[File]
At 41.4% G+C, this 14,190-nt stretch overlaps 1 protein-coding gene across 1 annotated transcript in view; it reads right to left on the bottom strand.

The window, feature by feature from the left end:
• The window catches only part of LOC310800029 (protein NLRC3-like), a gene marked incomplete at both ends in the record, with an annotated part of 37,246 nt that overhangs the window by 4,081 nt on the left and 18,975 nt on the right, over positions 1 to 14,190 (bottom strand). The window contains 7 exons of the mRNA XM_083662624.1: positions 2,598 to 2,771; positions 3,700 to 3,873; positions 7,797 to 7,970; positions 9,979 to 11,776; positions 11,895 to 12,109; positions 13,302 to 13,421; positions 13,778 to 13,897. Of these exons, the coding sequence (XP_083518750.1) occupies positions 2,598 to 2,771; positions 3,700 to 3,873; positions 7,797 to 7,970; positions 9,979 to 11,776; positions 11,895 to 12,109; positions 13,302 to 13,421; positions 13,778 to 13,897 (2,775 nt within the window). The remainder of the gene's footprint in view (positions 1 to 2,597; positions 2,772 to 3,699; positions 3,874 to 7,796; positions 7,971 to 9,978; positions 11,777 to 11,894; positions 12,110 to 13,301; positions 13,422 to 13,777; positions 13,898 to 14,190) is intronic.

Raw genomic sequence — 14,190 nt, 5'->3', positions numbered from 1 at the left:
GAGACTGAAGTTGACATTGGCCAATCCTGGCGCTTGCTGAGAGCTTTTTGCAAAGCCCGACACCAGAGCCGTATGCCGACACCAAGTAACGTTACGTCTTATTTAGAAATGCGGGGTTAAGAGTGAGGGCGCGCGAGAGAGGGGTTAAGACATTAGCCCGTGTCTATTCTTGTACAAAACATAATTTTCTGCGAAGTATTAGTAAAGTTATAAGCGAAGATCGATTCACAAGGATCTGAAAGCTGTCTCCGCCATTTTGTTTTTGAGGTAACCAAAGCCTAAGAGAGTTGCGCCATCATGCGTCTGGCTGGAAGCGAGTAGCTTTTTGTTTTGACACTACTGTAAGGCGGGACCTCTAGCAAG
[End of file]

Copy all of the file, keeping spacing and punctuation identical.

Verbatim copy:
At 41.4% G+C, this 14,190-nt stretch overlaps 1 protein-coding gene across 1 annotated transcript in view; it reads right to left on the bottom strand.

The window, feature by feature from the left end:
• The window catches only part of LOC310800029 (protein NLRC3-like), a gene marked incomplete at both ends in the record, with an annotated part of 37,246 nt that overhangs the window by 4,081 nt on the left and 18,975 nt on the right, over positions 1 to 14,190 (bottom strand). The window contains 7 exons of the mRNA XM_083662624.1: positions 2,598 to 2,771; positions 3,700 to 3,873; positions 7,797 to 7,970; positions 9,979 to 11,776; positions 11,895 to 12,109; positions 13,302 to 13,421; positions 13,778 to 13,897. Of these exons, the coding sequence (XP_083518750.1) occupies positions 2,598 to 2,771; positions 3,700 to 3,873; positions 7,797 to 7,970; positions 9,979 to 11,776; positions 11,895 to 12,109; positions 13,302 to 13,421; positions 13,778 to 13,897 (2,775 nt within the window). The remainder of the gene's footprint in view (positions 1 to 2,597; positions 2,772 to 3,699; positions 3,874 to 7,796; positions 7,971 to 9,978; positions 11,777 to 11,894; positions 12,110 to 13,301; positions 13,422 to 13,777; positions 13,898 to 14,190) is intronic.

Raw genomic sequence — 14,190 nt, 5'->3', positions numbered from 1 at the left:
GAGACTGAAGTTGACATTGGCCAATCCTGGCGCTTGCTGAGAGCTTTTTGCAAAGCCCGACACCAGAGCCGTATGCCGACACCAAGTAACGTTACGTCTTATTTAGAAATGCGGGGTTAAGAGTGAGGGCGCGCGAGAGAGGGGTTAAGACATTAGCCCGTGTCTATTCTTGTACAAAACATAATTTTCTGCGAAGTATTAGTAAAGTTATAAGCGAAGATCGATTCACAAGGATCTGAAAGCTGTCTCCGCCATTTTGTTTTTGAGGTAACCAAAGCCTAAGAGAGTTGCGCCATCATGCGTCTGGCTGGAAGCGAGTAGCTTTTTGTTTTGACACTACTGTAAGGCGGGACCTCTAGCAAG